Did you know that exercise is one of the best defenses against nerve damage and to promote healing? It’s always important, however, to play it safe. Check out these low-impact exercises, perfect for those fighting nerve damage.
It might seem a bit counterintuitive at first considering your nerve damage symptoms, but exercise is one of the best therapies you can do for your malfunctioning nerves. While you may not feel motivated for much movement, remaining sedentary will only promote further deterioration.
Benefits of Exercise, Beyond the Obvious
We’ll start with the physical.
Getting a consistent amount of exercise is a really great way to help your nerves stay as healthy and as functional as possible. When peripheral neuropathy starts to set in, it’s because your nerve endings are deteriorating faster than their central nerve bodies can respond to.
Those central nerve bodies are tasked with keeping your nerve endings (the parts that reach out to the ends of your hands and feet, for example) healthy. When the nerve endings get far away from those central bodies, the blood helps out by carrying healing nutrients and other reparative compounds to them. The more you exercise, the more you’re encouraging blood flow throughout your body. When you do this on a regular basis, you’re consistently delivering beneficial compounds and restorative nutrients to nerve endings in your hands and feet.
The results? Healthier nerves, better function, and less progression.
Get Yourself Some of Those Happy Hormones
The mental benefits are important too!
When you exercise, your body releases something called endorphins. These are basically your “happy hormones,” and they help you maintain a positive mood and keep you feeling great throughout the day. The more regularly you encourage the release of endorphins, the more consistently your body can use them as a mood-booster. And a mood-boost goes a pretty long way when peripheral neuropathy has caused constant pain, due to damaged nerves.
How to Keep Your Exercising Safe
It’s important to understand that peripheral neuropathy can cause something called secondary symptoms. This means that when your nerves stop working, other problems eventually arise, as a result.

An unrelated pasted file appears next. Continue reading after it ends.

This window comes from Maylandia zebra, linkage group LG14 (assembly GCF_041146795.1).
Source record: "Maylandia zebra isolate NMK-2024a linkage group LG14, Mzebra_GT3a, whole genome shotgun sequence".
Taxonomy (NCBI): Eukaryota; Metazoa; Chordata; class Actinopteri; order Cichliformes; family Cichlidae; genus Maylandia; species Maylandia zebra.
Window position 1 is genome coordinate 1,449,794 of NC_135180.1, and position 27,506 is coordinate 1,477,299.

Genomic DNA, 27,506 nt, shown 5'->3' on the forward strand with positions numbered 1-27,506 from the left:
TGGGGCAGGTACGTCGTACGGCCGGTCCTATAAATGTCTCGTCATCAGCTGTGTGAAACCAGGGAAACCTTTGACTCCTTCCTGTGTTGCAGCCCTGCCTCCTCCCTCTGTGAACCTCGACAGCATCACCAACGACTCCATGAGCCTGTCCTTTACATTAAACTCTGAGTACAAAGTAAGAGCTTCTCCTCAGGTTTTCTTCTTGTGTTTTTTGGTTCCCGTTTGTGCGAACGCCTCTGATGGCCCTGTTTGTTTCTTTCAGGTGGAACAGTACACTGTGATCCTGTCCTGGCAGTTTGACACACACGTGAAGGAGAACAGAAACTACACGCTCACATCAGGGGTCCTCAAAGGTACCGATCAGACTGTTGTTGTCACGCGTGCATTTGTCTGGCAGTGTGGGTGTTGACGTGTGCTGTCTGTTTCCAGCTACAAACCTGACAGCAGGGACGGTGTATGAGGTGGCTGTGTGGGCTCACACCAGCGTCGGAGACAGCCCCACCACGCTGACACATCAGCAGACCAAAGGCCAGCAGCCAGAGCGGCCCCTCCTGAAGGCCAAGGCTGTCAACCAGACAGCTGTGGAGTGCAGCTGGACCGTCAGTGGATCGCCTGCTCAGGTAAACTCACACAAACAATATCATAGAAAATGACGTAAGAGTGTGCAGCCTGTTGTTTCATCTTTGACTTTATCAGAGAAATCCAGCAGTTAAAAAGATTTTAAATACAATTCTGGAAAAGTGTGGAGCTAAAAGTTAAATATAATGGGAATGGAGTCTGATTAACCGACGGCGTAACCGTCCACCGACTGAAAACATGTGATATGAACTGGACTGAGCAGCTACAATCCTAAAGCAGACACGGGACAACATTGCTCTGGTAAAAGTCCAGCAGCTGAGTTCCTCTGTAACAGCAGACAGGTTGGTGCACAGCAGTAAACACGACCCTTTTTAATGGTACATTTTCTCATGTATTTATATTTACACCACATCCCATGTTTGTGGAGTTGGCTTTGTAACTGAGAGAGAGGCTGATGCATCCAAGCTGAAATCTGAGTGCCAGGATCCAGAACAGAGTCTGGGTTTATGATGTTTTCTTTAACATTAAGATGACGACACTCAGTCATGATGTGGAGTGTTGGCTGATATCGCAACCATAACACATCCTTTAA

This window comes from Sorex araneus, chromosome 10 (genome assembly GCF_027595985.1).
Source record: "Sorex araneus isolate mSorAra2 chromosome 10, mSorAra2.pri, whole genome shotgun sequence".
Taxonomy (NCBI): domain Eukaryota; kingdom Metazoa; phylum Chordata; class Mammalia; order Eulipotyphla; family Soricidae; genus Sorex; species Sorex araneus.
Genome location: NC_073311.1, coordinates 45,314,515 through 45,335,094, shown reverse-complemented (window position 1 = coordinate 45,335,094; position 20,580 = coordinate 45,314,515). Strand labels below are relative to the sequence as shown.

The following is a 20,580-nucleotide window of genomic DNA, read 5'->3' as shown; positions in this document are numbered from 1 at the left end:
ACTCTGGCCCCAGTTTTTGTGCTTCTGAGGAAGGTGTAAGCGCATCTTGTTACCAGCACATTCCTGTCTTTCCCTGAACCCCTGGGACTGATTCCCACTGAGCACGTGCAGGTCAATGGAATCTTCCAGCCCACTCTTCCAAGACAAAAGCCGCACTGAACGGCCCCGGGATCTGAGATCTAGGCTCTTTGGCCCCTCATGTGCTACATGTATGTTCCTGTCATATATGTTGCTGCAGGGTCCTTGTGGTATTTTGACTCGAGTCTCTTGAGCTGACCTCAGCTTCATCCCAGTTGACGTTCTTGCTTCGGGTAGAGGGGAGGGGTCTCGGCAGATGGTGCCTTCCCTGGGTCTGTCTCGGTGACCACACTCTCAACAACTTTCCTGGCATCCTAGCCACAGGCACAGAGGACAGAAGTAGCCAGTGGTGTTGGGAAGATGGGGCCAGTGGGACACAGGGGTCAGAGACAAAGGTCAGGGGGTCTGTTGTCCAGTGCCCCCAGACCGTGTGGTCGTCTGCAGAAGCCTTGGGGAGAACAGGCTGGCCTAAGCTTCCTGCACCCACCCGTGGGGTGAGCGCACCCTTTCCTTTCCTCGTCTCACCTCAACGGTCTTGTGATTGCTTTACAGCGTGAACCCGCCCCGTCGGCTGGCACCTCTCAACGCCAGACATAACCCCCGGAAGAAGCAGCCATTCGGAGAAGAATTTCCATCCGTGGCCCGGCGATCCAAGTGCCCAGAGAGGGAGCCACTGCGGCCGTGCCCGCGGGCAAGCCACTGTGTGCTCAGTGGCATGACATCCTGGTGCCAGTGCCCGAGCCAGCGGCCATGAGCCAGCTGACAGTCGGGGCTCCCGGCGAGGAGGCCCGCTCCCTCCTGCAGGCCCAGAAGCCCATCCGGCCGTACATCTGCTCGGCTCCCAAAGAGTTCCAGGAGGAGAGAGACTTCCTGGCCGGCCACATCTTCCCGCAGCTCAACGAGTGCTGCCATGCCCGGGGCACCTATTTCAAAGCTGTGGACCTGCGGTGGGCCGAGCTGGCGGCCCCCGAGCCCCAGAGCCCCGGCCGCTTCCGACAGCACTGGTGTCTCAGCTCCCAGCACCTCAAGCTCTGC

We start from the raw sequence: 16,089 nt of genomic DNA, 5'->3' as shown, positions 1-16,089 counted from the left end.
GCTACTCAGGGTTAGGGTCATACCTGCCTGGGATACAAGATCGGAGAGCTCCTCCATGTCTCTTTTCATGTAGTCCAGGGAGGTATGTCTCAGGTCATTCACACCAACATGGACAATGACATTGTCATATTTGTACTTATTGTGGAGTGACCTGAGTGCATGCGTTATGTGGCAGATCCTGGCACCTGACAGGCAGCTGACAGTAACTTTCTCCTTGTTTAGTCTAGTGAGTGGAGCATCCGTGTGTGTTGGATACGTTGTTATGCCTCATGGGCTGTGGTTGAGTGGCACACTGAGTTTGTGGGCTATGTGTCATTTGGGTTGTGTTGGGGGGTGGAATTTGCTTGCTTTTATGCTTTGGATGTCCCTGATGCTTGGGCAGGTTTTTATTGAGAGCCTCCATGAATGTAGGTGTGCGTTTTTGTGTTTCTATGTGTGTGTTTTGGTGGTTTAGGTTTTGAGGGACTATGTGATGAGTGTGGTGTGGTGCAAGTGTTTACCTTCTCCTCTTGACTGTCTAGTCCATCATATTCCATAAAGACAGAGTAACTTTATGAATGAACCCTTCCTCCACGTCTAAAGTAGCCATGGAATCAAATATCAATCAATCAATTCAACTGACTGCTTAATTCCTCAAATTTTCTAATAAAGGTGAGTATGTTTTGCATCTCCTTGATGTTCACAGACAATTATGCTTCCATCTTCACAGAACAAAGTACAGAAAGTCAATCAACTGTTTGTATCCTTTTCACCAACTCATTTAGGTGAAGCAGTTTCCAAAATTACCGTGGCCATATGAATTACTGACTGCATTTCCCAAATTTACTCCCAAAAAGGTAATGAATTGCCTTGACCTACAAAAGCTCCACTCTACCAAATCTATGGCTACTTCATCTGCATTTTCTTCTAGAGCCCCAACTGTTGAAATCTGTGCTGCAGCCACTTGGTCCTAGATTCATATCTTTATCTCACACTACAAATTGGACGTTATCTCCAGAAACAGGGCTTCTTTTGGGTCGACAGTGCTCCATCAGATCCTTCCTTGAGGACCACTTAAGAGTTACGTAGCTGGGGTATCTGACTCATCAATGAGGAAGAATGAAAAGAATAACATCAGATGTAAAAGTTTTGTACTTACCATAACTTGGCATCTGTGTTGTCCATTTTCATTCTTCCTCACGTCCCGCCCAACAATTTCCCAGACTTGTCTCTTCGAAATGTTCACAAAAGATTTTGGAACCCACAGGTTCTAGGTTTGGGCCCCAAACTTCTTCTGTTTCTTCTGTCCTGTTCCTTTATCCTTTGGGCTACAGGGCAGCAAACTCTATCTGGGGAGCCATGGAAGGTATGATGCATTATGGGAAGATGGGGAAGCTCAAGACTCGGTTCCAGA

Some of the most commonly seen symptoms of peripheral neuropathy are known as sensorimotor symptoms. This means that the nerves breaking down are a combination of both sensory and motor nerves, which impact your ability to feel and your ability to move, respectively.
This can have a few different dangerous implications when it comes to exercise.
Added Potential for Injury and Falls
For one thing, a loss of sensation in your lower extremities can make it easy to overlook injuries. Even a small cut can wind up developing a serious infection, which for severe cases of neuropathy can put you at a real risk for amputation, due to your compromised ability to heal. Loss of sensation in the lower extremities can also impact one’s gait, leading to the potential for things like joint misalignment, stress fractures, and so forth.
Another issue that can come along with peripheral neuropathy involves a loss of full muscle coordination in the extremities. This means that you won’t be able to move your feet and leg muscles as effectively as you would normally be able to, and even a small change in this direction can have an impact on your ability to walk. This often elevates risks for falls and trips.
Focus on Safer, Low-Impact Activities
Exercise is one of the best ways to work against the onslaught of peripheral neuropathy, but the name of the game is doing it in a way that won’t inadvertently worsen your condition. You want to, in other words, avoid activities that might be too high-impact, as well as ones that might put you at risk for falls or other injuries.
The following are eight low-impact, neuropathy-friendly exercises to get your blood flowing, chemistry more balanced, and restorative compounds out to your periphery. Perhaps equally important, exercise helps your body avoid the risk of further injury.
When it comes to patients with peripheral neuropathy — at just about any level of severity — swimming is one of those all-around perfect exercises. Even more, it’s great for people at just about any level of fitness. All you really need to do is know how to swim!
You can swim as much or as little as you want, adjusting the workout to suit your relative capabilities. Either way, swimming is an effective full-body workout, yet with the benefit of minimal impact. This makes it not just one of the most effective, but also one of the safest exercises to enjoy with peripheral neuropathy.
You can also enjoy aerobic exercises in the shallow water if you prefer this method of water-borne exercise to some good, old-fashioned lap swimming. Water shoes or an old pair of sneakers might help you get a little traction and protection on the pool floor.
Another highly beneficial physical activity, yoga is perfect for peripheral neuropathy patients due to its slow, patient, and graceful nature. And it doesn’t just offer physical benefits, either. Yoga comes with powerful mental and spiritual impacts, making it one of the most truly holistic forms of exercise around.